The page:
Understanding the composition of stars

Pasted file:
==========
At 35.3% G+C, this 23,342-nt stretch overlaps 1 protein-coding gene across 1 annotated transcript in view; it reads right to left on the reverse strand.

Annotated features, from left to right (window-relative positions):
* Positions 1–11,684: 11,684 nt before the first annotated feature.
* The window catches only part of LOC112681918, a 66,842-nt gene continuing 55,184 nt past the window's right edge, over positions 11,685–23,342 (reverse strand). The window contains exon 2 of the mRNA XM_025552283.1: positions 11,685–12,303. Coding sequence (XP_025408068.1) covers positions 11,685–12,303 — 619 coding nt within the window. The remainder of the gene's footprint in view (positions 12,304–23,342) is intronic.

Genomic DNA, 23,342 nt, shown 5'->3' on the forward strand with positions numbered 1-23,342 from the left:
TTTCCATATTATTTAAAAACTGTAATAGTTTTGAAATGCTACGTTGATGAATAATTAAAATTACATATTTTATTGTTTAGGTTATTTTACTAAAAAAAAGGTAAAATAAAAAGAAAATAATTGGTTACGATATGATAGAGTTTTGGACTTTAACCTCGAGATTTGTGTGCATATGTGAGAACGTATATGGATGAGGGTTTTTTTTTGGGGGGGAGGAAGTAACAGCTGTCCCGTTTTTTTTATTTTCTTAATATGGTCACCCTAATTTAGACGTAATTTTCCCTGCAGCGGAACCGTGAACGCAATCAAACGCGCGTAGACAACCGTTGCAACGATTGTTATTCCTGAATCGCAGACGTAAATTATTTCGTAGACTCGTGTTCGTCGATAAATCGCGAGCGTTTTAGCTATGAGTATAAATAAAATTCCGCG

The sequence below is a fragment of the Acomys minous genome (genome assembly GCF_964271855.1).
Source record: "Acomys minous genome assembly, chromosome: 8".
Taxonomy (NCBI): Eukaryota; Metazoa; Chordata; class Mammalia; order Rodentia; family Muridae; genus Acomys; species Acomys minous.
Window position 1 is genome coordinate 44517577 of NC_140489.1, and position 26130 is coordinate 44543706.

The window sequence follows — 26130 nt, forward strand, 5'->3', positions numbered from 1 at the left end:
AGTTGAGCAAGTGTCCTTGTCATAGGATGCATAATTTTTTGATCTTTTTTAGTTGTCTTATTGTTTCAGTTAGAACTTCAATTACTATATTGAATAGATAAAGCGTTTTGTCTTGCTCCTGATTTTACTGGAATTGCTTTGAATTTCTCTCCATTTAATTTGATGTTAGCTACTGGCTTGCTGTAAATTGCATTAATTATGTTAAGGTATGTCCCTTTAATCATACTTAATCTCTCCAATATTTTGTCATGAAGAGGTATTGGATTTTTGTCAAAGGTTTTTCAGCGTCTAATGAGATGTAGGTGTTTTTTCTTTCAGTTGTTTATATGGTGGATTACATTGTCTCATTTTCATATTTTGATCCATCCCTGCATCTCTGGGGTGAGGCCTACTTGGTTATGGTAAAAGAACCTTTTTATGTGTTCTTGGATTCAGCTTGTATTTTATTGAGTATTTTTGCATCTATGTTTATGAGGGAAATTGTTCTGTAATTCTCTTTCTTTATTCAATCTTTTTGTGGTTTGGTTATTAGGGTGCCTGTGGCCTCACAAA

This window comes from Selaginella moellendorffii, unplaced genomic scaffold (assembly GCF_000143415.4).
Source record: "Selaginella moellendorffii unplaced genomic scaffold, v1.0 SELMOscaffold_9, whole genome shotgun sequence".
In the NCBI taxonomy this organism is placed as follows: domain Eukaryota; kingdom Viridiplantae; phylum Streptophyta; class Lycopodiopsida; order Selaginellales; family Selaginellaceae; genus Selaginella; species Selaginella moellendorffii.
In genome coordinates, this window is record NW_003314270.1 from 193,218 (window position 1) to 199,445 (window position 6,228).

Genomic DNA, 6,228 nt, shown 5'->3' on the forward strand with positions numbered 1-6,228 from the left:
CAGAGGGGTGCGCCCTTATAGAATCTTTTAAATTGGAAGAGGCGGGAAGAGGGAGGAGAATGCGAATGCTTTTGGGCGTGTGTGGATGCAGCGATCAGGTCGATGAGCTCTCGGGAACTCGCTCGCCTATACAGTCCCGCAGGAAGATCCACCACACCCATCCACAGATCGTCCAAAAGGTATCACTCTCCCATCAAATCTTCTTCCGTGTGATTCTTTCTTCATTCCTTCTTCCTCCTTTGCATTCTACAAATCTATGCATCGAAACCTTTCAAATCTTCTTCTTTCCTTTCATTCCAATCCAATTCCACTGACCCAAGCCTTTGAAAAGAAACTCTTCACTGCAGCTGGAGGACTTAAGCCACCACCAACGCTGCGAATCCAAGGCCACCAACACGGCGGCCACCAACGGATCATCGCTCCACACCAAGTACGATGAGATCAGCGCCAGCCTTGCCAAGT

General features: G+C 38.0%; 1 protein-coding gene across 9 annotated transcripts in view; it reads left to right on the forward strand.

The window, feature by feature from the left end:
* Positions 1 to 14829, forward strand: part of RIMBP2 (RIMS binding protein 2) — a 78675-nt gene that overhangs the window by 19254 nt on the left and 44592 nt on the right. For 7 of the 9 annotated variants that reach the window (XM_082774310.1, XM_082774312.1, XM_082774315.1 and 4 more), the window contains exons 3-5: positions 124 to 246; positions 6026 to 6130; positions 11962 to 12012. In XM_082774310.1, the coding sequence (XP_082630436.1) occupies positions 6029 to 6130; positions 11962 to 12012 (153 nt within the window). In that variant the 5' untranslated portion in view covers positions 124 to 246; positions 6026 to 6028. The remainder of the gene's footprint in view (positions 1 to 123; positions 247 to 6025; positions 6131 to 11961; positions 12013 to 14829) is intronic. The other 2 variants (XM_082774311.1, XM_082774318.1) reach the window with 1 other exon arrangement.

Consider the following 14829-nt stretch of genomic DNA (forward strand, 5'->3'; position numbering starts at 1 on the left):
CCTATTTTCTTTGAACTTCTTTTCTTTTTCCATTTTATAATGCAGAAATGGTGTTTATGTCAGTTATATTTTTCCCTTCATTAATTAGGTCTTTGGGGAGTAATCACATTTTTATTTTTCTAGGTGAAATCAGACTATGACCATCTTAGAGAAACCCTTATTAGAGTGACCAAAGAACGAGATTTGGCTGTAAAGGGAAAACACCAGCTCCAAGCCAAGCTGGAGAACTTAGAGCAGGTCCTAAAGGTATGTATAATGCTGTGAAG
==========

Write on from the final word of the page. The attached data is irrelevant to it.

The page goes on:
If I know this, I might land as an alien on some other star-world.‘Twinkle twinkle little star how I wonder what you are. Up above the world so high, like a diamond in the sky.’ That’s how we all wondered about stars when we were kids. Earlier it was not possible to know in detail about the stars because of their great distance from the earth. But, in 1814, a discovery by Joseph Fraunhofer, a German scientist made the study of stars very easy. He found dark lines in the spectrum of the sun, which are now known as Fraunhofer lines. He described a large number of the 500 or so lines he could see using self-designed instruments, labeling the most prominent ones with letters, a form of nomenclature that is still in favour. Fraunhofer lines revealed the chemical composition of the atmosphere of sun - the brightest star in our sky. With the help of these lines, composition, temperature and speed of the distant stars can also be known.
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